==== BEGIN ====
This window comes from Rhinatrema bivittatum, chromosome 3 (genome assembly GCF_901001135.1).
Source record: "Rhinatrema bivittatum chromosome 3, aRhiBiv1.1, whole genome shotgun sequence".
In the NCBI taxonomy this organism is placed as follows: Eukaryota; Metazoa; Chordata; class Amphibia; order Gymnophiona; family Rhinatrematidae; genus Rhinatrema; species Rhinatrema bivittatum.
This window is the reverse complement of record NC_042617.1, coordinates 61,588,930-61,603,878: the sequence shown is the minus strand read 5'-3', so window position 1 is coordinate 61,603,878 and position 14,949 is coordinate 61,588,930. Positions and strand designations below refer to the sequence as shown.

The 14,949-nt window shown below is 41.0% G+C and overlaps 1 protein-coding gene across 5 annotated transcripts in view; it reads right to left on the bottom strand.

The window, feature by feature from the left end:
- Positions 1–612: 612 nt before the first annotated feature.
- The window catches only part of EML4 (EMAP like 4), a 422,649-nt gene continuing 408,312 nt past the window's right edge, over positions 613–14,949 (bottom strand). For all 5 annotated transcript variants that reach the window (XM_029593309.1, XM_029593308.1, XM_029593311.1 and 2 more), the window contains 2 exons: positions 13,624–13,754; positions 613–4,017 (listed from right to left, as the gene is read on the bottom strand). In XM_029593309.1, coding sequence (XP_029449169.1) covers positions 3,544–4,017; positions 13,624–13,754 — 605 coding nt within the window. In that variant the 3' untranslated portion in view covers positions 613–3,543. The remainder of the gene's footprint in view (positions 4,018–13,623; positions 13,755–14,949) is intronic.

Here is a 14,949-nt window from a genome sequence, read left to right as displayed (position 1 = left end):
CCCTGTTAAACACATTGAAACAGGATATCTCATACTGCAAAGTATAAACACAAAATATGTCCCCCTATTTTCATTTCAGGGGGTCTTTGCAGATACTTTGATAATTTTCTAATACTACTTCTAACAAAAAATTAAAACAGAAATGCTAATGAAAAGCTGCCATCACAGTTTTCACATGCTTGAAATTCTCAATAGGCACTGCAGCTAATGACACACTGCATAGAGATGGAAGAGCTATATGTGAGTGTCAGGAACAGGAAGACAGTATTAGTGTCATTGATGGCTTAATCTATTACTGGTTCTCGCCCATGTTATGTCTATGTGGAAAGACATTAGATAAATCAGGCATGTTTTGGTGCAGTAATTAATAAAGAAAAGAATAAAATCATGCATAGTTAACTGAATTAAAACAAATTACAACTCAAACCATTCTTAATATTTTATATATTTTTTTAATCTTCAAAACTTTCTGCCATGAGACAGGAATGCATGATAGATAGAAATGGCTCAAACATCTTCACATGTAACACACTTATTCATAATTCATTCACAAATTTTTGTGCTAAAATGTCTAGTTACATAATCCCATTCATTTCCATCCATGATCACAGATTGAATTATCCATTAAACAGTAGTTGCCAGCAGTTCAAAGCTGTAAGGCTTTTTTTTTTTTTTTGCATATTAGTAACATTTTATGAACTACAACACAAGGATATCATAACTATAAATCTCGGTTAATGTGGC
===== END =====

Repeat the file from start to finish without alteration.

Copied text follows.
This window comes from Rhinatrema bivittatum, chromosome 3 (genome assembly GCF_901001135.1).
Source record: "Rhinatrema bivittatum chromosome 3, aRhiBiv1.1, whole genome shotgun sequence".
In the NCBI taxonomy this organism is placed as follows: Eukaryota; Metazoa; Chordata; class Amphibia; order Gymnophiona; family Rhinatrematidae; genus Rhinatrema; species Rhinatrema bivittatum.
This window is the reverse complement of record NC_042617.1, coordinates 61,588,930-61,603,878: the sequence shown is the minus strand read 5'-3', so window position 1 is coordinate 61,603,878 and position 14,949 is coordinate 61,588,930. Positions and strand designations below refer to the sequence as shown.

The 14,949-nt window shown below is 41.0% G+C and overlaps 1 protein-coding gene across 5 annotated transcripts in view; it reads right to left on the bottom strand.

The window, feature by feature from the left end:
- Positions 1–612: 612 nt before the first annotated feature.
- The window catches only part of EML4 (EMAP like 4), a 422,649-nt gene continuing 408,312 nt past the window's right edge, over positions 613–14,949 (bottom strand). For all 5 annotated transcript variants that reach the window (XM_029593309.1, XM_029593308.1, XM_029593311.1 and 2 more), the window contains 2 exons: positions 13,624–13,754; positions 613–4,017 (listed from right to left, as the gene is read on the bottom strand). In XM_029593309.1, coding sequence (XP_029449169.1) covers positions 3,544–4,017; positions 13,624–13,754 — 605 coding nt within the window. In that variant the 3' untranslated portion in view covers positions 613–3,543. The remainder of the gene's footprint in view (positions 4,018–13,623; positions 13,755–14,949) is intronic.

Here is a 14,949-nt window from a genome sequence, read left to right as displayed (position 1 = left end):
CCCTGTTAAACACATTGAAACAGGATATCTCATACTGCAAAGTATAAACACAAAATATGTCCCCCTATTTTCATTTCAGGGGGTCTTTGCAGATACTTTGATAATTTTCTAATACTACTTCTAACAAAAAATTAAAACAGAAATGCTAATGAAAAGCTGCCATCACAGTTTTCACATGCTTGAAATTCTCAATAGGCACTGCAGCTAATGACACACTGCATAGAGATGGAAGAGCTATATGTGAGTGTCAGGAACAGGAAGACAGTATTAGTGTCATTGATGGCTTAATCTATTACTGGTTCTCGCCCATGTTATGTCTATGTGGAAAGACATTAGATAAATCAGGCATGTTTTGGTGCAGTAATTAATAAAGAAAAGAATAAAATCATGCATAGTTAACTGAATTAAAACAAATTACAACTCAAACCATTCTTAATATTTTATATATTTTTTTAATCTTCAAAACTTTCTGCCATGAGACAGGAATGCATGATAGATAGAAATGGCTCAAACATCTTCACATGTAACACACTTATTCATAATTCATTCACAAATTTTTGTGCTAAAATGTCTAGTTACATAATCCCATTCATTTCCATCCATGATCACAGATTGAATTATCCATTAAACAGTAGTTGCCAGCAGTTCAAAGCTGTAAGGCTTTTTTTTTTTTTTTGCATATTAGTAACATTTTATGAACTACAACACAAGGATATCATAACTATAAATCTCGGTTAATGTGGC